“And so, that year, instead of pretending, again, that I would suddenly be able to settle down and focus on things for more than five or ten minutes at a time, I decided to assume I wouldn’t. And so, if I wanted to achieve the type of outcome that I desire – doing well in school – I was going to actually have to change my approach. And so I made a marginal adjustment. If I would get an assignment, let’s say, read five chapters in a book, I wouldn’t think of it as five chapters, I wouldn’t even think of it as one chapter. I would break it down into these tasks that I could achieve, that would require me to focus for just five or ten minutes at a time. So, maybe three or four paragraphs. That’s it.”
“I would do that and when I was done with those five or ten minutes, I would get up. I’d go shoot some hoops, do a little drawing, maybe play video games for a few minutes, and then I come back. Not necessarily to the same assignment, not even necessarily to the same subject, but just to another task that required just five to ten minutes of my attention. From that point forward, all the way through to graduation, I was a straight-A student, Dean’s List, President’s Honor Roll, every semester.”
“I then went on to one of the top graduate programs in the world for finance and economics. Same approach, same results. So then, I graduate. I start my career and I’m thinking, this worked really well for me. You know, you take these big concepts, these complex ideas, these big assignments, you break them down too much more manageable tasks, and then along the way, you make a marginal improvement to the process that ups the odds of success in your favor. I’m going to try and do this in my career. So I did. I started out as an exotic derivatives trader for credit Swiss. It then led me to be global head of currency option trading for Bank of America”
Mr. Duneier teaches graduate courses on Decision Analysis in UCSB’s College of Engineering. His book, AlphaBrain is due for release in early 2017 from Wiley & Sons. Through Bija Advisors, he helps business leaders improve performance by applying proven, proprietary decision-making methods to their own processes. His artwork has been featured around the world and is represented by the Sullivan Goss Gallery. As Commissioner of the League of Professional Educators, Duneier is using cognitive science to alter the landscape of American education. He is the former Head of Currency Option Trading at Bank of America and Emerging Markets at AIG International.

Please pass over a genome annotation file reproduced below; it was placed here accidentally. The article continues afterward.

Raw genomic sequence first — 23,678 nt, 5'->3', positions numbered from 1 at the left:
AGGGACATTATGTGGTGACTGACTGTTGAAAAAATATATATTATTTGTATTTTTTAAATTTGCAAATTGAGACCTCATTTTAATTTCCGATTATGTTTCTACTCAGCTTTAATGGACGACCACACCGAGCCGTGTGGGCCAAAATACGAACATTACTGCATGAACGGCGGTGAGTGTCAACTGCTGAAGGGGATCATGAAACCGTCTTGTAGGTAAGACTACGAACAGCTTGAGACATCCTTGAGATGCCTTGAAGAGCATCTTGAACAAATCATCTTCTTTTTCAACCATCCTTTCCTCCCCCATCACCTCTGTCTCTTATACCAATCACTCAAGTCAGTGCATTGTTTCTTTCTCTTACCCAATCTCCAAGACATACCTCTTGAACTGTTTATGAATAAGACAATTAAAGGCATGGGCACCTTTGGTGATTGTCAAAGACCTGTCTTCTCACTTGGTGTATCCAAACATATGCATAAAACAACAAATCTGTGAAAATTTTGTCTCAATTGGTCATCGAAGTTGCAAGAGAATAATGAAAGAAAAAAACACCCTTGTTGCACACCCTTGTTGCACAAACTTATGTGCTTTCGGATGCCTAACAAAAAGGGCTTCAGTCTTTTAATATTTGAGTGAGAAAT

The secret to a good life? No, just a simple reflection on the nature of things. The important gestures you can make each day that really make an impact on others over the long time, are often so small that they are easily forgotten each day… but over 10 years the presence or the lack of a couple of small gestures makes a huge impact on your relationships and what you can have achieved in life.
An Apple a Day Keeps the Doctor Away
This video comes from the beautiful location of Villa Ottoboni, on the outskirts of Padua in Italy. I had the privilege of teaching an interactive workshop on “The Psychology of Leadership” with the Ambrosetti organisation today.
There are many ways, many frameworks, many tips. Here I share one simple, easy to implement change that you can begin to use today.
Sometimes the best way to allow your team mates to ask for help is for you to ask for help first (and especially when you don’t necessarily believe that you need help). Allow others to have an impact on you, they will then open to allow you to have an impact on them.
This video is about learning the humility as a leader to ask for help, not when you need it, but at times where you don’t feel you need it – at times where you are not struggling, at the times where you would tend to just get on with it and solve it yourself.
This list is Conor’s “Sunday afternoon in a coffee shop brain dump” of reasons why Business Leaders seek the support of an Executive Coach or Mentor either independently or through an organisation like Vistage.